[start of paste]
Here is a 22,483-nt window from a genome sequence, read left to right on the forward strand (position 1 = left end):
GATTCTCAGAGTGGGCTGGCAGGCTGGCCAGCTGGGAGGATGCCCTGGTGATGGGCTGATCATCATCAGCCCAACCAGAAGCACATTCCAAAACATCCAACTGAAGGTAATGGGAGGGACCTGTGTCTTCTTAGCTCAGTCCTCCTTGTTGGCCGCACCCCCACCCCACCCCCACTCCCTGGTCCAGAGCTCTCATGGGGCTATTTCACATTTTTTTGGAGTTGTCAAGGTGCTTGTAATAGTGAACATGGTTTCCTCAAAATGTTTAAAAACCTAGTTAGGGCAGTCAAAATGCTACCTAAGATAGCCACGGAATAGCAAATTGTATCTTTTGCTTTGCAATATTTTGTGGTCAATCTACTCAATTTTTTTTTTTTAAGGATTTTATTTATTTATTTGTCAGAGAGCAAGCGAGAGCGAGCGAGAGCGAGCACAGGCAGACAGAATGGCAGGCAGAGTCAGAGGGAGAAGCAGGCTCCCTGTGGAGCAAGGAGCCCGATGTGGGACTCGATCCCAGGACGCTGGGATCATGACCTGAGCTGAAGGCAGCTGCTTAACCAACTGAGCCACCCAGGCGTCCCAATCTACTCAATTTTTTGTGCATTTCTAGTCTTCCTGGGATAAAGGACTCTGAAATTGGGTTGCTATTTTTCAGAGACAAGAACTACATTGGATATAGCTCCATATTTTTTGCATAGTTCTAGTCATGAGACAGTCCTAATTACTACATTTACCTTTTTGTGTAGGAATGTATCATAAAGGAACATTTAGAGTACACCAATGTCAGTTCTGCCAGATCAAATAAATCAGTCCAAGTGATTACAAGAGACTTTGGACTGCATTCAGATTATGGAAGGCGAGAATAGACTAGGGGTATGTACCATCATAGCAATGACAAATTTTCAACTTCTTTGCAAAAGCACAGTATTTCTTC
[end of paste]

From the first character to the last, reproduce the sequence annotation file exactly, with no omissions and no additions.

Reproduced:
Here is a 22,483-nt window from a genome sequence, read left to right on the forward strand (position 1 = left end):
GATTCTCAGAGTGGGCTGGCAGGCTGGCCAGCTGGGAGGATGCCCTGGTGATGGGCTGATCATCATCAGCCCAACCAGAAGCACATTCCAAAACATCCAACTGAAGGTAATGGGAGGGACCTGTGTCTTCTTAGCTCAGTCCTCCTTGTTGGCCGCACCCCCACCCCACCCCCACTCCCTGGTCCAGAGCTCTCATGGGGCTATTTCACATTTTTTTGGAGTTGTCAAGGTGCTTGTAATAGTGAACATGGTTTCCTCAAAATGTTTAAAAACCTAGTTAGGGCAGTCAAAATGCTACCTAAGATAGCCACGGAATAGCAAATTGTATCTTTTGCTTTGCAATATTTTGTGGTCAATCTACTCAATTTTTTTTTTTTAAGGATTTTATTTATTTATTTGTCAGAGAGCAAGCGAGAGCGAGCGAGAGCGAGCACAGGCAGACAGAATGGCAGGCAGAGTCAGAGGGAGAAGCAGGCTCCCTGTGGAGCAAGGAGCCCGATGTGGGACTCGATCCCAGGACGCTGGGATCATGACCTGAGCTGAAGGCAGCTGCTTAACCAACTGAGCCACCCAGGCGTCCCAATCTACTCAATTTTTTGTGCATTTCTAGTCTTCCTGGGATAAAGGACTCTGAAATTGGGTTGCTATTTTTCAGAGACAAGAACTACATTGGATATAGCTCCATATTTTTTGCATAGTTCTAGTCATGAGACAGTCCTAATTACTACATTTACCTTTTTGTGTAGGAATGTATCATAAAGGAACATTTAGAGTACACCAATGTCAGTTCTGCCAGATCAAATAAATCAGTCCAAGTGATTACAAGAGACTTTGGACTGCATTCAGATTATGGAAGGCGAGAATAGACTAGGGGTATGTACCATCATAGCAATGACAAATTTTCAACTTCTTTGCAAAAGCACAGTATTTCTTC